Wednesday, 10 March 2010

Inspector Morse...

Hi Everyone,

Thanks again for the invite for last night, it was really good to see how the space developed, sorry if it didn’t seem that I was outwardly contributing, sometimes speaking out isnt my strong point, and I think some of what Andy and Yvonne were saying later on in the session was very relevant especially in a new situation… about speaking out and been abit worried that everything you say might be deconstructed and assessed, especially when its art related…then I suppose you go through the next stage which is why would anyone bother to do that…what I say isnt that important!!! But I really got a lot out of the session and as it developed quickly saw it wasn’t like that, so I thought I would explain as I didn’t want to seem like an ignorant mancashire and as the motto seems to be ‘learn through doing’ you might not be able to shut me up next week!...Though I maintain my right not to be held to account for anything I have just said!

Anyway to important matters of art business, I have been working on a project which seems to be relevant to last nights discussion (I probably should have mentioned it at the time…see above!). I have been looking at commercial TV detective series as a format or tool to dissect/dicuss elemnets of art theory, looking particually at the role/myth of the artist, the social production of art, the slippage of roles for certain objects etc etc. Anyway I have proposed an event on 22nd (Monday) called the artist as detective, during which I propose to watch one of my favorite episodes of Inspector Morse called ‘Who killed Harry Field?’ where they deconstruct the artists studio and practise to try and find his killer….

Episode Guide (

“An artist, fun-loving drinker and raconteur, Harry Field seems like a man after Morse's own heart. But when Morse and Lewis investigate his mysterious death, they discover that he was not such a lovable character. He had few original ideas, and was a copious imitator of the style of other artists, but all his paintings seem to be of the same woman, and it is not his wife. He did a good trade in made-up family coats-of-arms with joke latin mottos, but was he involved in more serious fakery?”

And then just talk about it, nothing too forced or pressured, if people bring there favoraiite inspector morse watching brew…ovaltine perhaps, I will bring the quality street! I will prepare some readers which people can read on the night or before hand, and also there are 3 episodes of midsommer murders which are relevent which I can show clips from though this might be abit over kill (pardon the pun!...that just made me laugh for ages), I have copies of all these so am happy for them to be in the library along with all the supporting texts.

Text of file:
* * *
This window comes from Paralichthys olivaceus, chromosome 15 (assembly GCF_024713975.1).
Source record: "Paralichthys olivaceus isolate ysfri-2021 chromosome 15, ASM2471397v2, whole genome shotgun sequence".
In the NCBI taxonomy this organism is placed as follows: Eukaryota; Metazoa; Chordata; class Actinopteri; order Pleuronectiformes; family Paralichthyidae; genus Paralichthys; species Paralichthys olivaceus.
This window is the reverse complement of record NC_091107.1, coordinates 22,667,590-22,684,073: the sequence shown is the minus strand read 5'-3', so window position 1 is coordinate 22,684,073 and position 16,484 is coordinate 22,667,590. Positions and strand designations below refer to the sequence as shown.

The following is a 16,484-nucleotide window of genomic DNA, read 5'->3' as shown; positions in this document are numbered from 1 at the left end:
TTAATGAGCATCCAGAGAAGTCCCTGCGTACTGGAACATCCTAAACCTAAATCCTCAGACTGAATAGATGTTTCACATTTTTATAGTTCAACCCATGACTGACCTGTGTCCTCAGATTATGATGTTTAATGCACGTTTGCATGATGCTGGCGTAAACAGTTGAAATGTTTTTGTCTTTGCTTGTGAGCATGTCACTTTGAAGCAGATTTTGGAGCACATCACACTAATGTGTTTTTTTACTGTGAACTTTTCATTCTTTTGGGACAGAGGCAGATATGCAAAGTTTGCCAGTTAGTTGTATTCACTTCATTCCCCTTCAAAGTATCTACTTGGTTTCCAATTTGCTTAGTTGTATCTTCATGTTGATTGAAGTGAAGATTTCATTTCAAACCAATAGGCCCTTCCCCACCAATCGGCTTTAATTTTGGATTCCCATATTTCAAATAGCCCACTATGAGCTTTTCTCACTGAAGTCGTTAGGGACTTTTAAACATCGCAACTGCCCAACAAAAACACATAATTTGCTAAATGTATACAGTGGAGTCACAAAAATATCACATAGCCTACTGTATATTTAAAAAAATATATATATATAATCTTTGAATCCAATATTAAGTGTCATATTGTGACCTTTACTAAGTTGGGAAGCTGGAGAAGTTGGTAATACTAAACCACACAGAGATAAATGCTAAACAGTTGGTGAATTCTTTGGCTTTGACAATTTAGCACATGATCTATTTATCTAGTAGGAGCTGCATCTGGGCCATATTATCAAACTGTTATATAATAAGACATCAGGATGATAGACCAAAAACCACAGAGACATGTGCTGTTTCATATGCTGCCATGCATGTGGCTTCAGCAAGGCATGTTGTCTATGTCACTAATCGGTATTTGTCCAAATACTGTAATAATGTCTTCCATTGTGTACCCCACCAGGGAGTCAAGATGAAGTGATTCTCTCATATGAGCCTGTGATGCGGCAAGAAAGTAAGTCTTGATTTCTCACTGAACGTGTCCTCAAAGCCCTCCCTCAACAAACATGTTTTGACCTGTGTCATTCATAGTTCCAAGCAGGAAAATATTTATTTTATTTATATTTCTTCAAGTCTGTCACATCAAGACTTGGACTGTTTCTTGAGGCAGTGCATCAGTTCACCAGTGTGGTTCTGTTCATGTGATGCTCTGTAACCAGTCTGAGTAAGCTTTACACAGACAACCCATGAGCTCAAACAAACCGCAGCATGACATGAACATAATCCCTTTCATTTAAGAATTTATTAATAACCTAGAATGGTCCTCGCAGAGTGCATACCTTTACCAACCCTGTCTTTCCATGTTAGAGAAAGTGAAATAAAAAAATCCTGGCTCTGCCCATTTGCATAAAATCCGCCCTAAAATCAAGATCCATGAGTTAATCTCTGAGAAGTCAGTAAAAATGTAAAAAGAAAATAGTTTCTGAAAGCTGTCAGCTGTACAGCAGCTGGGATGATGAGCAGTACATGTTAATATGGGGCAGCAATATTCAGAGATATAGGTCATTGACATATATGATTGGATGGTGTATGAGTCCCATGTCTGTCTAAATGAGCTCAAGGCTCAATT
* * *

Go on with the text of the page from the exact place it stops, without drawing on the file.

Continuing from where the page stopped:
I hope this isnt too vague, it would be good if people could just drop me a quick email ( if your interested in coming so I can plan to get over etc etc, I am going to start a research blog for this project anyway sometime this week (fingers crossed) so I will link it on here, in case you want to have a more in depth look before you commit to coming….


Liz x


  1. Hey Liz, this sounds ace! I'd really love to come. I'm working in the day but if it's in the evening (like 5pm onwards) I can totally make it! I'd be very interested, sounds like a brill idea. My personal favourite is Columbo, and after that I think Quincey was a bit of a dude (tho a total italian womaniser!) and the way he was so passionate was such a nice contrast to Columbo's self-deprecating and humble yet persistent intelligence and good humour. Actually both of them had good senses of humour. What was Morse's humour like? I'll be thinking about this, as I'm sure you can tell! xm

  2. I am aiming for a 6 oclock kick off I think? Morse too was a tad of a scoundral, womanising and sarcastic thats why I find alot of similarities to the way artists are potrayed in fictional films/tv dramas....often, witty, charming, filandering, intellegent but slightly removed from socitey, abit like way the bbc portrayed the artists in desperate romantics... programme not noted for its historical accurancy though I should say, or the way or even worse the russian artist in sex and the city.....!

  3. Wow, yes! And you know the way the detective is always brought in after the deed has already been done, and their role is always to find "who is responsible" and place blame somewhere, and protect people from it happening again. But a bit like the classic hero in western films, the detective can never really be accepted into the society s/he "saves" because they are seen as too destabilising an influence, they have to ride off into the sunset (and a bit of skirt on the side is their pay off!). A bit like the trickster figure in myth, an "upsetter", a sort of mischevious "Loki". It's true that the detectives totally LOVE what they do isn't it! Maybe that's the reason they can't fully be accepted into society - because of their relish of the "dark side" they're investigating... like in that tv programme "Vice Squad" and certainly "Cracker". They're too close to it for comfort. Love it. I'll be there on 22nd. xm

  4. hi Liz,

    sorry I was sure I had already left a comment on this. It sounds great - could you put it on the google calendar if you haven't done so already. Also it reminded me that Black Dogs did a video presentation for No Fixed Abode a while ago using an episode of 'The Good Life' as a foundation. Some youtube version is here but I haven't seen it for a while so can't vouch that it isn't wazz.

  5. I'll come along to this if I can get there from work quickly enough.

  6. Hurrah what an excellent response! I will sendsome reader stuff round tomorrow probebly...i will definatly have a look at that episode of The Good Life Andy....even if it is for the sole reason that you have brought the term 'Wazz' back into my life!


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